Hayes responded, and great work from Scott Donnelly and Culley earned a corner, followed by another, but Grant went untested- and then came the goal the game needed. A ricochet fell kindly for Marcus Mealing, and he raced forward before crossing intelligently to the back post. Osei-Tutu ghosted in unmarked, and forced the ball home. Hayes protested, but the referee was having none of it, and with eight minutes to go until the break Marlow were ahead. On the balance of play, they deserved to be- and despite the best efforts of the opposition remained ahead at half time.
United made a change prior to the restart, Lewis Toomey on to boost their attacking options, and they spent much of the first few minutes of the half on the attack, without really troubling Grant. Then it was Marlow on the attack, English sidestepping a lunging challenge before firing a powerful shot across goal and past the far post. Nine minutes after the restart, the away side were level. Culley found himself advancing on goal with Grant off his line, and he lifted the ball expertly over the keeper then wheeled away as it bounced into the net. A great finish, and game on. “Come on the ‘Ayes,” came a lone voice from the back of the stand- but there was a hubbub of noise from around the ground as the 288 in attendance came to life.
English came close to restoring the Marlow lead on the hour, swivelling and shooting in one movement but just missing the target, then at the other end Grant had to make a smart save from Culley as the game went from end to end. Hayes were perhaps just shading the encounter, and now you could see clearly which side had the best attack and which the best defence as the team in white streamed forward, whilst a blue wall drove them back. But as we entered the final twenty minutes there had been no further breakthrough, and the game had become somewhat fractious, with a number of niggly fouls and stoppages. A foul by Osei-Tutu on Curtis Chapple led to a yellow card and six Hayes players around the referee protesting it should be more- but in truth, whilst it was a deserved yellow, it was no worse than fouls committed by both sides in the previous quarter hour and the histrionics were unnecessary.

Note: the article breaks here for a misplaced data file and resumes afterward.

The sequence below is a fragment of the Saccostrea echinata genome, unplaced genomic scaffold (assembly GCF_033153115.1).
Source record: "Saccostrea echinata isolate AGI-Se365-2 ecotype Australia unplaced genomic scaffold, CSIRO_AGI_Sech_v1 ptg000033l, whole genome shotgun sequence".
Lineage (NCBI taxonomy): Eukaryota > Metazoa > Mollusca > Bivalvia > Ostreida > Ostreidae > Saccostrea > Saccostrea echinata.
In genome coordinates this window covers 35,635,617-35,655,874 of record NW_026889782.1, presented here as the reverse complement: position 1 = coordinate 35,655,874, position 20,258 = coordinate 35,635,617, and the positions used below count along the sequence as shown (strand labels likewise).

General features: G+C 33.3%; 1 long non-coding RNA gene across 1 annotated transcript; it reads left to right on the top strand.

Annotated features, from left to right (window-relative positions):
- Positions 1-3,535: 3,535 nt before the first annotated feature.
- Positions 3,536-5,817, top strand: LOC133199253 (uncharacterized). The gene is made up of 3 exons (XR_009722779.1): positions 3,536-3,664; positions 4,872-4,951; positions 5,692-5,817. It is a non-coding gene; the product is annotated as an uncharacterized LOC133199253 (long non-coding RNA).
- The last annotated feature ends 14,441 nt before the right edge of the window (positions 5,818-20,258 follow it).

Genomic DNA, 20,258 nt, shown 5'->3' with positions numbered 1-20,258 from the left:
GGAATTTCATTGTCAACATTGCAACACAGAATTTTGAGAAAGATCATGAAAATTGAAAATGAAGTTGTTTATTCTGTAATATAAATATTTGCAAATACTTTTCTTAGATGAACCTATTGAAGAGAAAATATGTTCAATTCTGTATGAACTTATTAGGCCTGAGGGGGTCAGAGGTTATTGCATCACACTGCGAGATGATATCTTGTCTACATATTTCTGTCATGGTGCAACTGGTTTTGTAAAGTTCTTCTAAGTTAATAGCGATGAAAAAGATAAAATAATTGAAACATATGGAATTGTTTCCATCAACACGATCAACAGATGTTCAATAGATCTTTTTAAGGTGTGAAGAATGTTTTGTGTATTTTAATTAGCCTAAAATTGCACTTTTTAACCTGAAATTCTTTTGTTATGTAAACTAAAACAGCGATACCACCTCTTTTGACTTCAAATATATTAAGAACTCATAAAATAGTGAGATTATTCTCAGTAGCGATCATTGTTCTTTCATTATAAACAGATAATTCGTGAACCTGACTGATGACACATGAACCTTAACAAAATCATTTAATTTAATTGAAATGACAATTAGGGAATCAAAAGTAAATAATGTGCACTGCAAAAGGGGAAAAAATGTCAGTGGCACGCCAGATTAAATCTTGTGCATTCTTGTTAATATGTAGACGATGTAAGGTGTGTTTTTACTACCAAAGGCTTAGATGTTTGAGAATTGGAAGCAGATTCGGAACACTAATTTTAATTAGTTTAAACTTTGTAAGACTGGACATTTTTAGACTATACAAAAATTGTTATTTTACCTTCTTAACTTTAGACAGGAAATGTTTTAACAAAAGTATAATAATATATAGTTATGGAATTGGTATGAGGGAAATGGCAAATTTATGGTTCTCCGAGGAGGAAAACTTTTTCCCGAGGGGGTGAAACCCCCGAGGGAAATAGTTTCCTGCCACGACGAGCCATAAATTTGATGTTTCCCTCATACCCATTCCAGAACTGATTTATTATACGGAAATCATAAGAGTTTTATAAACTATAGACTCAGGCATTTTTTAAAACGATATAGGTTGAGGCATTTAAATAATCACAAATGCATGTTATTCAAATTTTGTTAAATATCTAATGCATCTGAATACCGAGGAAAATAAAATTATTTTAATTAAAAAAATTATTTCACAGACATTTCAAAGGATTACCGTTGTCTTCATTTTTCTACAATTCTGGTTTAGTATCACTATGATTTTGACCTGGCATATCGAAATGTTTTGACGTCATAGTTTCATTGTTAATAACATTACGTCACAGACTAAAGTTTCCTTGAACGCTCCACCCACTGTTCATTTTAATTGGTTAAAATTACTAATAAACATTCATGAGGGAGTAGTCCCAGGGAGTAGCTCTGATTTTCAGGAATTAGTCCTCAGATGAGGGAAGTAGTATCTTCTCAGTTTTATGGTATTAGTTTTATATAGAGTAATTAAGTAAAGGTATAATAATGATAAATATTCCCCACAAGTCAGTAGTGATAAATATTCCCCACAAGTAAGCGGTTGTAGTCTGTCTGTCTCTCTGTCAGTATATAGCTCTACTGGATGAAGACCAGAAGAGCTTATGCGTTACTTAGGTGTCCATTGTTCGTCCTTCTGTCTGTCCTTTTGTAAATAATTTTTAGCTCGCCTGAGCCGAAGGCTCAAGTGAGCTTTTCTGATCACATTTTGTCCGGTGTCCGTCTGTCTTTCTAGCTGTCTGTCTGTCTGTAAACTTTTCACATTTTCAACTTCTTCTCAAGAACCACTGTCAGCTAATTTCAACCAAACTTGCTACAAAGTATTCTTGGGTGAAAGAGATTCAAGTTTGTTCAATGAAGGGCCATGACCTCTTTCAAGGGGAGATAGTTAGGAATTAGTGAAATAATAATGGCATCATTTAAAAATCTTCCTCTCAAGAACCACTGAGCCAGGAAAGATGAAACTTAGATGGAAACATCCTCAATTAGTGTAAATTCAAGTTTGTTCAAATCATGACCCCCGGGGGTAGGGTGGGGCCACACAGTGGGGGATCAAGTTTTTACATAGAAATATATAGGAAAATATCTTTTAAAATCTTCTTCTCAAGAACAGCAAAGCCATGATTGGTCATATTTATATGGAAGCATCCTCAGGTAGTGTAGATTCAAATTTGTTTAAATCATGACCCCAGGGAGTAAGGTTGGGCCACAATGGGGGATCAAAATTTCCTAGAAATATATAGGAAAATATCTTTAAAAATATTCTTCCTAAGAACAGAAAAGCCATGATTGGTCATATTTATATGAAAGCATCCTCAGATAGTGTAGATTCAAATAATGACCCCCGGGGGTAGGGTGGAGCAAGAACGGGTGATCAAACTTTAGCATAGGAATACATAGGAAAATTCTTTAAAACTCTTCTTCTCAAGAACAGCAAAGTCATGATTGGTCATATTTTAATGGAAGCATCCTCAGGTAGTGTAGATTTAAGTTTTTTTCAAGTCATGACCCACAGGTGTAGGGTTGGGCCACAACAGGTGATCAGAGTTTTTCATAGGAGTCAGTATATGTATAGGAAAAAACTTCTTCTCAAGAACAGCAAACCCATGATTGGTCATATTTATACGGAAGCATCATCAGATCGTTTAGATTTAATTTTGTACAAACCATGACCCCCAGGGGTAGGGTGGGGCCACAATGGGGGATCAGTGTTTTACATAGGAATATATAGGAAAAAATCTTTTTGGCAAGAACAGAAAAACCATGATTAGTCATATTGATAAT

Matthew and Thomas, almost as camera shy as their dad!
Hayes were soon back on the attack, and Toomey had two good chances, first shooting past the far post and then forcing Grant into a diving save. Could the Marlow rearguard hold out? Perhaps they should have been breached, as Culley got ahead of his marker only to head over. We entered the last ten minutes, and the traffic was all one way. Another ball forward, and Grant hared out of his goal to stop Toby Little from getting in a shot- but disaster! The keeper caught the man, the referee pointed to the spot, and Scott Bridges had the chance to surely win the match for Hayes. Down to his right went Grant, and the chance had gone begging- a great save, whilst Bridges looked on, aghast.
Two minutes to go, and Marlow went on what was- for the second period, anyway- a fairly rare foray. Two substitutes, Kelvin Bossman and Paolo Giamattei were involved on the edge of the Hayes box, and the ball somehow found its way to a third sub, Allen Bossman, at the far side. It seemed to be behind him, but he controlled it well, moved inside, then fired an unstoppable shot past Smith into the far corner of the net, before charging towards the corner flag, shirt whirling around his head like a dervish, whilst his teammates clamoured to join him- and the home fans went wild. A finish that deserved to win a game- but would it? Hayes weren’t done. A free kick into the box seemed to hover in the air, refusing to come down- but when it did, the point blank shot was saved by Grant and the relief was palpable.
Added time ticked by; four minutes, five minutes, and still Hayes pushed on. But finally, after what seemed like an age, the whistle- and Marlow had the points!
The news came through that Bracknell Town, ahead with only three minutes to go, had conceded a late equaliser. Marlow had not only won, but they were now top of the Division. The cheers got louder, and they were deserved.
Marlow Paul- man and boy, always Blue!
Rather like Mel Brooks version of Mary Shelley’s monster, Marlow had ended the show by Puttin’ on the Ritz. And on the evidence of today's encounter, they may well still be on stage when the Bostik South Central Division season enters its finale.